Portsmouth set to earn £100k a year through solar
Portsmouth City Council's solar PV portfolio is set to earn the local authority more than £100,000 a year, according to the latest official figures.
The portfolio encompasses more than 1/2 megawatt of generation capacity and will offset 233 tonnes of carbon, with this capacity set to increase in the months and years ahead.
To date, Portsmouth City Council City Council's housing service has completed twelve large solar photovoltaic (PV).
Horatia House and Leamington House were the first solar photovoltaic systems installed in April 2014, each with 120 solar panels.
So far this system has generated nearly 75,000kWh of energy - enough to supply four, three bed houses for a year.
The system has produced £10,000 in cash income and will pay for itself in about four and a half years.
The latest projects at Highfield and Timpson Road were completed in March 2015. Each site has a total of 232 solar panels (58kWp) and is forecast to generate 50,000kWh per year with income to PCC of £17,000 across both sites.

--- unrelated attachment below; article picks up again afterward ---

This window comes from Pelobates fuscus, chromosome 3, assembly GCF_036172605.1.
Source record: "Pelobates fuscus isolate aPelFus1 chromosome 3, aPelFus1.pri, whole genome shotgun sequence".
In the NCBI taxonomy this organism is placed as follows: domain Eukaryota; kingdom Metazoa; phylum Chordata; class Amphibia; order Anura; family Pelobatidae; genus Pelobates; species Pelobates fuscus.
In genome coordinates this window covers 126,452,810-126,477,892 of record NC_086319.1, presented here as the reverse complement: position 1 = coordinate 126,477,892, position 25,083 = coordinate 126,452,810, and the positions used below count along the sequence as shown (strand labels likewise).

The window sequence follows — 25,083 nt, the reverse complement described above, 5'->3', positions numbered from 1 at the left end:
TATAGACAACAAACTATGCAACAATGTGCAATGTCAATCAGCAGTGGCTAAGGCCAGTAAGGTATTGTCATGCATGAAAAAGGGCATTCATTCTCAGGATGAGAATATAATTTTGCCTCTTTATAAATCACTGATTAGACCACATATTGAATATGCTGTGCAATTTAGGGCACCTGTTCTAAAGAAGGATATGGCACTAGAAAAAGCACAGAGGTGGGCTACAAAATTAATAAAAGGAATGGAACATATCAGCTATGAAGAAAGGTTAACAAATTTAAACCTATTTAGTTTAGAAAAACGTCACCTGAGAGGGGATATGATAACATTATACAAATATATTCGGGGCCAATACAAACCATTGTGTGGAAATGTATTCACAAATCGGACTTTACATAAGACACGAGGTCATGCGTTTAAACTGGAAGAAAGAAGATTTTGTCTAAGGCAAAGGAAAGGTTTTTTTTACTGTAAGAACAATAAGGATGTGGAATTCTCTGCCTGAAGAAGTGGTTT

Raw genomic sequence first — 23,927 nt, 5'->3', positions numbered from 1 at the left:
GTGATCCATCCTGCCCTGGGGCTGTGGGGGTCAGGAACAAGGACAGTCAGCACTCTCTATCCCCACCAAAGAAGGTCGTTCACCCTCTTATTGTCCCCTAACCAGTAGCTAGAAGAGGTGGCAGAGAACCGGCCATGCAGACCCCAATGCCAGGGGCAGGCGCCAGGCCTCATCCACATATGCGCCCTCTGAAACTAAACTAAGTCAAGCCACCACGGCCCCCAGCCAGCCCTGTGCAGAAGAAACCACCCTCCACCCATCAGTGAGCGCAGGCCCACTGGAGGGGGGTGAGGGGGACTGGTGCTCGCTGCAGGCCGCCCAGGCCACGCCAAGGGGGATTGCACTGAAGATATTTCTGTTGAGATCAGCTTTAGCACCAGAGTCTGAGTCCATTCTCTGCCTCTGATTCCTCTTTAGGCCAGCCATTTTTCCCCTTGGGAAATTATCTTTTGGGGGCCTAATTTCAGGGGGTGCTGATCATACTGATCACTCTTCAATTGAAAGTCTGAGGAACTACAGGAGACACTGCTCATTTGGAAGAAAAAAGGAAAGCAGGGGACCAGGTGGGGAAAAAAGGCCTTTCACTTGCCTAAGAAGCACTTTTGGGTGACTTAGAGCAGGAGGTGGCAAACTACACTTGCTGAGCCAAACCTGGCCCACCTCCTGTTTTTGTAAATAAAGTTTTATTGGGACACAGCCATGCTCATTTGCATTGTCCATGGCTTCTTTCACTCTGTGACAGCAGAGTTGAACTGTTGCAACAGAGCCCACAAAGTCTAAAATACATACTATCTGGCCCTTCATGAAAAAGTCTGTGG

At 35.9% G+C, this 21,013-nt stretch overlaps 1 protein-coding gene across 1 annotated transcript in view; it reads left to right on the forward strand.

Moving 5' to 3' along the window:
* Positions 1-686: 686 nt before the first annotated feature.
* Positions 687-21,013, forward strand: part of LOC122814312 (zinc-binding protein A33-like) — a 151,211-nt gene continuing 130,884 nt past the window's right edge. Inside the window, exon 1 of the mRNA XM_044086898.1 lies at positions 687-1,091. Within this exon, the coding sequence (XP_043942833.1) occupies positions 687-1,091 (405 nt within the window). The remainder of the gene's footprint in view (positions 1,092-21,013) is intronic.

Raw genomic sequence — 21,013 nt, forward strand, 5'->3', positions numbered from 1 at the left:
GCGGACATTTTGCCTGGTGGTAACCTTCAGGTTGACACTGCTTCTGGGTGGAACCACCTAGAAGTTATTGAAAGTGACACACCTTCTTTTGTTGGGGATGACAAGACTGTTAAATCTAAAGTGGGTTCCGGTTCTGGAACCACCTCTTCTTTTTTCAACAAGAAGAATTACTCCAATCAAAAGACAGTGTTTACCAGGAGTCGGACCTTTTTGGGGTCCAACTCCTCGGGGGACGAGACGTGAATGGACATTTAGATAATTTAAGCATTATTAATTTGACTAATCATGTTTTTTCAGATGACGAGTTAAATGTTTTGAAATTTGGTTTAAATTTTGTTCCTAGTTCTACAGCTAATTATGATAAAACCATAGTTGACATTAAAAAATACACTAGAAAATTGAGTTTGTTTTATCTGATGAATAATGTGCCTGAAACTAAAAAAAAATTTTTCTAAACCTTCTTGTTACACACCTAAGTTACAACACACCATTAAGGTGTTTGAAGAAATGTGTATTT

The sites have already generated 19,500kWh in just over two months.
With the success of the installations to date, and after consultation with residents, the council is investing a further £400,000 this year on the installation of solar panels on large blocks of flats.
By the end of this financial year the overall PV investment in housing will produce a total of £170,000 in income.
"We see solar PV as a very useful technology for reducing our energy bills so that we have more money to invest elsewhere in our Housing portfolio,” said Portsmouth City Council's Cabinet Member for Housing, Cllr Steve Wemyss.
“As well as solar PV, Portsmouth City Council has been looking at its energy consumption, reducing bills for ourselves by installing LED lighting, checking electricity supplies, as well as helping our residents by installing LED bulbs, replacing older boilers with more efficient models and ensuring that where suitable and with ECO funding, our properties have cavity and loft insulation."
Jamie Hailstone is a freelance journalist and author, specializing in local government, transport and energy issues